According to Selouyanov the difference in endurance can be fully explained by several factors. 1) First, the development of the oxidative muscle fibers. Among well trained endurance athletes oxydative muscle fibers comprise 90 – 100% of the total muscle mass, therefore they don’t produce lactic acid in excessive quantities that cause significant acidosis and the resulting decline oin performance. To the contrary, among untrained individuals 50% of muscle consists of intermediate muscle fibers which, during their progressive recruitment during exercise, accumulate lactate. 2) The second reason for better endurance among trained individuals is that their aerobic system switches on earlier, mostly because they have more oxidative fibers, so that the initial production of lactate is lower. 3) Trained individuals utilize lactate more efficiently. Mitochondria are capable of utilising piruvate, and in the oxidative fibers piruvate is produced from lactate. Fourth reason for better endurance – increased volume of the circulating blood. This, in turn, results in the reduced concentration of produced lactate. The role of the heart. Endurance training leads to the dilatation of cardiac ventricles. This, in turn, makes cardiovascular system more efficient, in the way that the same cardiac output – the amount of blood the heart is capable of pushing though per minute – is achieved by fewer contractions. Training of the heart is a separate topic and will not be discussed here.
Three types of exercises All types of exercises utilised for the training of grapplers can be divided into three types.
Dynamic, maximal anaerobic power, to failure – facilitate the development of myofibrills in glycolytic and intermediate muscle fibers
Stato-dynamic, of maximal anaerobic power (100%), to failure (pain) – develop myofibrills in the oxidative and intermediate muscle fibers
Dynamic and stato-dynamic, of maximal alactic power, done to less than ½ of the limit, performed the light local muscular fatigue, repeated after normalisation of acidosis – facilitate some increase of the myofibrills and mitochondria in the glycolytic and intermediate muscle fibers
Dynamic exercises of near maximal power (90%), done to less than ½ of the limit, performed till light local muscular fatigue, repeated after the elimination of acidosis – facilitate some increase of the myofibrills and mitochondria in the glycolytic and intermediate muscle fibers
Dynamic exercises of submaximal (60 – 80%) power, done to less than ½ of the limit, performed till light local muscular fatigue and repeated after the elimination of excessive acidosis – facilitate some increase of the myofibrills and mitochondria in the glycolytic and intermediate muscle fibers
All exercises of near or sub-maximal anaerobic power, as well as those of maximal aerobic power performed to the limit and causing excessive acidosis (pH < 7.1, lactate > 15 nMoll/L).
All other types of exercises have little useful effect for the development of endurance among grapplers. According to Selouyanov there are two ways to increase endurance and strength in skeletal muscle: increase the number of myofibrills and increase the number of mitochondria. Both are achieved differently in glycolytic (and intermediate) and oxidative muscle fibers, therefore we are left with four training modalities. In order to increase myofibrillar mass four factors must be present.
Reserve of amino acids in the muscle cell (provided by consuming protein)
Increased concentration of anabolic hormones as the result of mental strain
Increased concentration of free creatine in muscle fibers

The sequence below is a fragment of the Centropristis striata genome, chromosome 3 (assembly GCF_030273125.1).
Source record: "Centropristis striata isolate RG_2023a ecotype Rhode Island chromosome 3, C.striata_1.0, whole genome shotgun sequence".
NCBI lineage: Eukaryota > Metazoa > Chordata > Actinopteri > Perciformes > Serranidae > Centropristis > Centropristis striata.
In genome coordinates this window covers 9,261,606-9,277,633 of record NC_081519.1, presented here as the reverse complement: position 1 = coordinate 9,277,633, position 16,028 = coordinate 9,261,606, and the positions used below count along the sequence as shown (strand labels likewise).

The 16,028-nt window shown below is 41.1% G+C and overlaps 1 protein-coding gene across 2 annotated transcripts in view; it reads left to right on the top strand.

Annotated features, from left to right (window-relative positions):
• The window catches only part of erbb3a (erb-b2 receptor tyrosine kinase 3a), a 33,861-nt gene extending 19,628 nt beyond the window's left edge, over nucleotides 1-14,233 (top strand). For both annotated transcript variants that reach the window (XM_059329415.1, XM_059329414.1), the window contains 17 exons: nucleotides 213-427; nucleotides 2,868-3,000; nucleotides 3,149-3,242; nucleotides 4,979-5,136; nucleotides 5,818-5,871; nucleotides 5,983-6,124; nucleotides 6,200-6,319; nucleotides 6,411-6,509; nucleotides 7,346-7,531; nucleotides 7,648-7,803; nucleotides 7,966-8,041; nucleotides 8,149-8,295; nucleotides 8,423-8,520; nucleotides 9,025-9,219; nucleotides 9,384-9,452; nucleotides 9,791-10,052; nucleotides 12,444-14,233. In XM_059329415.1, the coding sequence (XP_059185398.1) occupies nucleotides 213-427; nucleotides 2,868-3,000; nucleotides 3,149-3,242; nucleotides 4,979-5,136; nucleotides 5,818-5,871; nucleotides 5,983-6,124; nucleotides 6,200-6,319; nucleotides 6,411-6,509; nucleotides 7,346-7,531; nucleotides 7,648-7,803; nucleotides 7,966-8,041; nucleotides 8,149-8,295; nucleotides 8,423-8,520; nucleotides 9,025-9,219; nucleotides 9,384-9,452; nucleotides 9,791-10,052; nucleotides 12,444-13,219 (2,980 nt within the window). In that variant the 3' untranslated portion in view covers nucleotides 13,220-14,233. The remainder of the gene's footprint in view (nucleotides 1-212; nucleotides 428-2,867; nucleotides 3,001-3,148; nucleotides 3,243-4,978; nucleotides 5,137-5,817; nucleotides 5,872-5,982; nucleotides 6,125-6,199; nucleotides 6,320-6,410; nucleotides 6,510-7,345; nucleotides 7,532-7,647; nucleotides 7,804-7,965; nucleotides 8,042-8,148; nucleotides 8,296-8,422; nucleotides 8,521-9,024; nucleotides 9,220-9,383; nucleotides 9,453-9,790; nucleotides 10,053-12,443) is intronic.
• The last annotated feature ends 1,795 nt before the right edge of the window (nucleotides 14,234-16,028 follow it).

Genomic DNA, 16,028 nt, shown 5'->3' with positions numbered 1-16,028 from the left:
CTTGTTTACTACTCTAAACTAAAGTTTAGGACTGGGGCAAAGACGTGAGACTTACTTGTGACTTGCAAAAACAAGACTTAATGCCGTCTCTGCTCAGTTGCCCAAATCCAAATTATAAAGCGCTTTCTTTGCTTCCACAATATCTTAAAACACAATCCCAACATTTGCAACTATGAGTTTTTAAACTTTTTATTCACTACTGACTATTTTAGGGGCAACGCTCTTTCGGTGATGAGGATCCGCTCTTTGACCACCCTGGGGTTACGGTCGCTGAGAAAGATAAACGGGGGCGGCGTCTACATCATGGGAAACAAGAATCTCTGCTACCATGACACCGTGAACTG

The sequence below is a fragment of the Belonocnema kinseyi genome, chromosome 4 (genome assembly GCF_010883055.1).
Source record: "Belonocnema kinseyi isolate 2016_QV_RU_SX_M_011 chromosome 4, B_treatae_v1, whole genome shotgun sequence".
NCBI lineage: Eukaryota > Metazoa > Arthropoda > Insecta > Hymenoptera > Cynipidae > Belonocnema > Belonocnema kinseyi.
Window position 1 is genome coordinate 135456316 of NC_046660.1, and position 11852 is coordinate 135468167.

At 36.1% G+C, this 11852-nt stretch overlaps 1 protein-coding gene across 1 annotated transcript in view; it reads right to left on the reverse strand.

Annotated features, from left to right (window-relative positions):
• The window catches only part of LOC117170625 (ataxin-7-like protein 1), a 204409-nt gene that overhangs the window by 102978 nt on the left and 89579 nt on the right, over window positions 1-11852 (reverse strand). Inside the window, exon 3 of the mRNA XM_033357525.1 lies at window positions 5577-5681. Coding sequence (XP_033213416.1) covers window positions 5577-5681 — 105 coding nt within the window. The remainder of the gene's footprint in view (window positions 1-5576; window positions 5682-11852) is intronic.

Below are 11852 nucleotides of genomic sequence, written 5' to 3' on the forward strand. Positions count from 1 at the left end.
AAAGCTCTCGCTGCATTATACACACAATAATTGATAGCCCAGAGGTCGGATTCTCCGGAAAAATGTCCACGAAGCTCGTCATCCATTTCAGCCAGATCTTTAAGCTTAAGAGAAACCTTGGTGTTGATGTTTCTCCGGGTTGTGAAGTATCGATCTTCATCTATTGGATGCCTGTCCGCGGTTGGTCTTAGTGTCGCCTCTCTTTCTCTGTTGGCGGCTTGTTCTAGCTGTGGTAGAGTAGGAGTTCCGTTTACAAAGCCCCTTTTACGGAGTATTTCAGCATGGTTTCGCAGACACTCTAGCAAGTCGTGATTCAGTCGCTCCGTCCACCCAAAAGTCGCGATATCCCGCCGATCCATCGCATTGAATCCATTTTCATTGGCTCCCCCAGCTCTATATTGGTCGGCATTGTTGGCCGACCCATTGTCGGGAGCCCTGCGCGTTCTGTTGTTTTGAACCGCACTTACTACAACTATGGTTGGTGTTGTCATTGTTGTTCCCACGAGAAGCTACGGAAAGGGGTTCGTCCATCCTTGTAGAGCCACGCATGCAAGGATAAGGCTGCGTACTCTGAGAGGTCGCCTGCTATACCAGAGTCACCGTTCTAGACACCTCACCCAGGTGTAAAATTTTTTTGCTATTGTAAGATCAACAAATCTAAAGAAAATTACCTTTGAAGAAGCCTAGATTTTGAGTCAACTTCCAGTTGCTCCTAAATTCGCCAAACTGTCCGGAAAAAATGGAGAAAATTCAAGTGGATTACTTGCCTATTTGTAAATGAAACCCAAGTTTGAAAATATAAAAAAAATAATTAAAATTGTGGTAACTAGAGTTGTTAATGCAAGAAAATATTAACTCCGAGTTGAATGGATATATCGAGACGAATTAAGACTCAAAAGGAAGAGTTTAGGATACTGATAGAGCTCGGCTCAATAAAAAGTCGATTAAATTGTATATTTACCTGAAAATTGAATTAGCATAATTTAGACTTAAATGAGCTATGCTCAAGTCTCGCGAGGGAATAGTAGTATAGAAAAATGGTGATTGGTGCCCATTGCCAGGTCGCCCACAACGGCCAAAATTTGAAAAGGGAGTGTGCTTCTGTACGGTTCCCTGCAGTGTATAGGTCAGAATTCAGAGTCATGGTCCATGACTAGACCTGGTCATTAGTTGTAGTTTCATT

Increased concentration of hydrogen ions
Increasing the number of myofibrills in the glycolytic muscle fibers. I suspect this part will make quite a few of us cringe. However, the goal of this post is to convey Selouyanov’s opinion on optimal training, so bear with me here. [Editor’s note: In effect, Selouyanov is about to ignore a core doctrine of Pavel Tsatsouline’s, namely the taboo against training to failure.] Glycolytic muscle fibers are activated when maximal muscular effort is required and no earlier. Therefore (according to the good professor), the growth of glycolytic muscle fibers can be achieved only by utilising weights of of maximal or near maximal intensity. The following conditions have to be present:
Intensity of maximal or near maximal intensity – more than 70% of 1RM
Exercise is performed to failure, i.e. to full exhaustion of CPn and achievement of high concentration of free creatine
Number of repetitions – 8 – 12. Last couple of reps have to be forced (with the help of a partner)
Rest – 5 minutes. Should be active, aerobic activity at HR of 100 – 120/min, this helps to utilise lactic acid
Number of sets: 7 – 9 if the goal is growth, 1 – 4 for tonic effect
Number of training sessions per day – one or two, depending on the intensity and athlete’s condition
Number of sessions per week – synthesis of myofibrills takes about 7 days, this is how long the athlete should rest after a training session done to the limit.
Myofibrillar hyperplasia in the oxidative muscle fibers The method for developing myofibrills in oxidative fibers is similar to that for glycolytic muscle cells. With the exception that exercises are performed without relaxation. In that case the capillaries in the muscle are compressed, limiting circulation and leading to the hypoxia of the muscle fibers and the accumulation of lactate and hydrogen ions. I suspect this works similar to the occlusion (Kaatsu) training that became somewhat popular in the recent years. Selouyanov believes that mostly slow/oxidative muscle fibers grow under these conditions – Smet. To get the idea of this method imagine a barbell squat. Except that it is performed in the way that doesn’t allow for the pause at the top, with incomplete range. This way the muscles are continuously contracted to one degree or another, and after 20 – 30 seconds you get the burn, which is the desired effect. The conditions for the efficiency of this method are as follows: